Under the Mongol rule, a number of Muslim scientists visited China. The Huihui observatory, i.e. the Islamic observatory, was founded in Peking in 1271 but Islamic astronomers worked segregated from Chinese astronomers. Since the Muslim astronomers knew that their methods of computing eclipses and planetary positions were better than those of their Chinese colleagues, they offered their results to them, who made no use of it. Books were translated into Chinese but found no Chinese readers. The situation did not improve during the Ming dynasty (1368-1644): the Chinese and Muslim astronomers worked in the same office but were as indifferent to each other as they had been in the Yuan Dynasty. The Manchu Ch’ing dynasty (1644 to 1911) abolished the Huihui department of astronomy in 1656.
The refusal of the Chinese to familiarize themselves with developments like Arabic numerals and sine tables is probably due not solely to their distrust of foreigners but also to the atrocities committed in China by the Mongols, of whom the Moslem Turks had been the faithful and competent collaborators. When Jesuit missionaries came to China and introduced the Western system of calendrical computation, it was so successful that the Chinese calendar was composed according to this new system. Chinese scholars carried out a calendar reform based on European methods. However, the heliocentric system was rejected. The main subject of Chinese astronomy throughout its history was calendrical computation. In this, the Chinese selectively accepted European computational methods but they never accepted the whole system. To make matters worse, persecution of Christians combined with isolationist policies prevented the Jesuit missionaries from entering China, and eventually stimulated the revival of traditional learning. It was only after the Opium War of 1840 that the government of the Ch’ing Dynasty opened their eyes to Western Science. It was too late to protect China from the humiliating spoliations inflicted by the Western powers and greedy Japan. The rock bottom of humiliation was reached during WWI, when the US opposed the demotion of the whole of China to a Japanese province.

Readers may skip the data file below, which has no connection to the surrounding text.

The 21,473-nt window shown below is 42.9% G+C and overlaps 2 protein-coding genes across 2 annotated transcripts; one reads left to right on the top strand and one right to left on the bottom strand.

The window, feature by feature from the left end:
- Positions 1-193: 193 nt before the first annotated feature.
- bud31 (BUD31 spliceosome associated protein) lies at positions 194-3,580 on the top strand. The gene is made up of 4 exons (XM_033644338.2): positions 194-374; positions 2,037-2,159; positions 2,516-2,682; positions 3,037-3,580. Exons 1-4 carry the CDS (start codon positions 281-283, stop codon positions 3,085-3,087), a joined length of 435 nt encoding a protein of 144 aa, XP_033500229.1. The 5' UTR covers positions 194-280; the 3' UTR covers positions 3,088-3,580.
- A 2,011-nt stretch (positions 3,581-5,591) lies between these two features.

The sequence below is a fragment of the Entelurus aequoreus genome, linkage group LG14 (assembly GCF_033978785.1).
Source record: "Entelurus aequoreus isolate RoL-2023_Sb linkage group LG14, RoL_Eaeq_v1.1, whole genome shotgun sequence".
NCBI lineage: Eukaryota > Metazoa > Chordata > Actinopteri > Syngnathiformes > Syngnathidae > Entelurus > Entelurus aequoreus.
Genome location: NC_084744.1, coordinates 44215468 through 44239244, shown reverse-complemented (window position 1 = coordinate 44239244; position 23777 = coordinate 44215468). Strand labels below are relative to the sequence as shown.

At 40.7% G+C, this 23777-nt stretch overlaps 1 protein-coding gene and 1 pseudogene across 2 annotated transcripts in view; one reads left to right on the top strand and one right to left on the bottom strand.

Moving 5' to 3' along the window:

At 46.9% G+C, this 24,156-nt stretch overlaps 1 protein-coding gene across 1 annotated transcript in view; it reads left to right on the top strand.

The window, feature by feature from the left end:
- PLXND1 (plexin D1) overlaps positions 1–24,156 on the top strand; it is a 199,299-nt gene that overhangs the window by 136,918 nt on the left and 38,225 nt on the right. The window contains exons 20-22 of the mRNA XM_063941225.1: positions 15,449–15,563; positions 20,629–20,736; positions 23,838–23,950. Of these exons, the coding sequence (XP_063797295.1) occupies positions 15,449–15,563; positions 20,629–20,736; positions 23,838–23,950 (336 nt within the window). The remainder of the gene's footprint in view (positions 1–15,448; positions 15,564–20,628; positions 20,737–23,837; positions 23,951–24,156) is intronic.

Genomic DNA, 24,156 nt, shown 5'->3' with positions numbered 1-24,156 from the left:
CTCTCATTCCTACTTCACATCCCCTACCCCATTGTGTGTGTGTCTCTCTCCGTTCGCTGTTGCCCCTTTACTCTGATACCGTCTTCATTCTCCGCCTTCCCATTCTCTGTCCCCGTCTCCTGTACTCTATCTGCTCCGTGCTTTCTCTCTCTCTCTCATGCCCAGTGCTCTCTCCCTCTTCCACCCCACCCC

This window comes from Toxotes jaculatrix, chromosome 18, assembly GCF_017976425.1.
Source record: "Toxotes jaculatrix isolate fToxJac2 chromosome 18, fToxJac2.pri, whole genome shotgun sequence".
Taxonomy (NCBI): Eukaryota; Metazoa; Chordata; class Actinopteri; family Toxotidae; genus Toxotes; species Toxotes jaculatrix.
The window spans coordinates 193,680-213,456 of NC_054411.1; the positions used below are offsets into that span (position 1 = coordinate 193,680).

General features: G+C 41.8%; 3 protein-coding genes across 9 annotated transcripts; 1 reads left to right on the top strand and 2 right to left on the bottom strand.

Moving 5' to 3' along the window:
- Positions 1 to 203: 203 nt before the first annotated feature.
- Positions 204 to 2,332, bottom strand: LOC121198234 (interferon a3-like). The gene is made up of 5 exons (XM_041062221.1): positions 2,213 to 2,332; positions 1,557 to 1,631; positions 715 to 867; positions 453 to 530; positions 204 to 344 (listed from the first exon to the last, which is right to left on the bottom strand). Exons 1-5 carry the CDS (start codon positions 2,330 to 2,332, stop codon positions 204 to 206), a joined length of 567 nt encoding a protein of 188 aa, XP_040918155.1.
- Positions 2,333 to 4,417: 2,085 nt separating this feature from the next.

The achievements of the Chinese Old High Culture are impressive. A usually benevolent government secured peace and happiness for millions of peasants and artisans provided these were content to remain peasants and artisans. Besides this great achievement, numerous technological inroads were made: gun powder, printing, paper money, magnetic iron, silk, porcelain, the axial rudder and various engineering feats in the realm of bridge and road construction, house building and water control. Also, an attempt at logical reasoning was initiated in the fourth century BC, before the creation of the Empire. This attempt floundered and was never resumed again. It had the consequence that rigorous demonstrations of facts were never praised by that civilization. There is however no doubt that the Chinese were the peers of the Byzantines but, as for the Byzantines, the very nature of the Old High Culture forbade these achievements to be exploited and applied on a grand scale.
In China, human physical labor abundantly available was despised. The resourcefulness of the individual was bridled by tradition and social structures, the geniuses were expelled together with the fools from the social fabric, government officials were chosen according to criteria other than the ability to foster a creativity of which the rulers had no need and were indeed positively afraid of. Under these conditions, the elevation of the individual man above the status of anonymous provider of food for the rulers will be stunted. Profound disdain and distrust for strangers, profound dislike of manual labor, a whole way of life steeped in tradition, these were the trademarks of the Chinese Old High Culture until its disappearance in 1912 AD at the doings of the Christian physician Sun-Yat-Sen, Tchang-Kai-Check and Mao-Tse-Tung, the last two betraying the vision and generosity of Sun. Neither grasped the value of individual life and both drew their strength from traditional group approaches. There has been no revolution. Socialism was replaced by communism. The vocation of a chief and leader is to foster within the mass of the sleeping, indifferent and disillusioned, vocations of leadership. This, the contemporary Chinese rulers seem to have understood.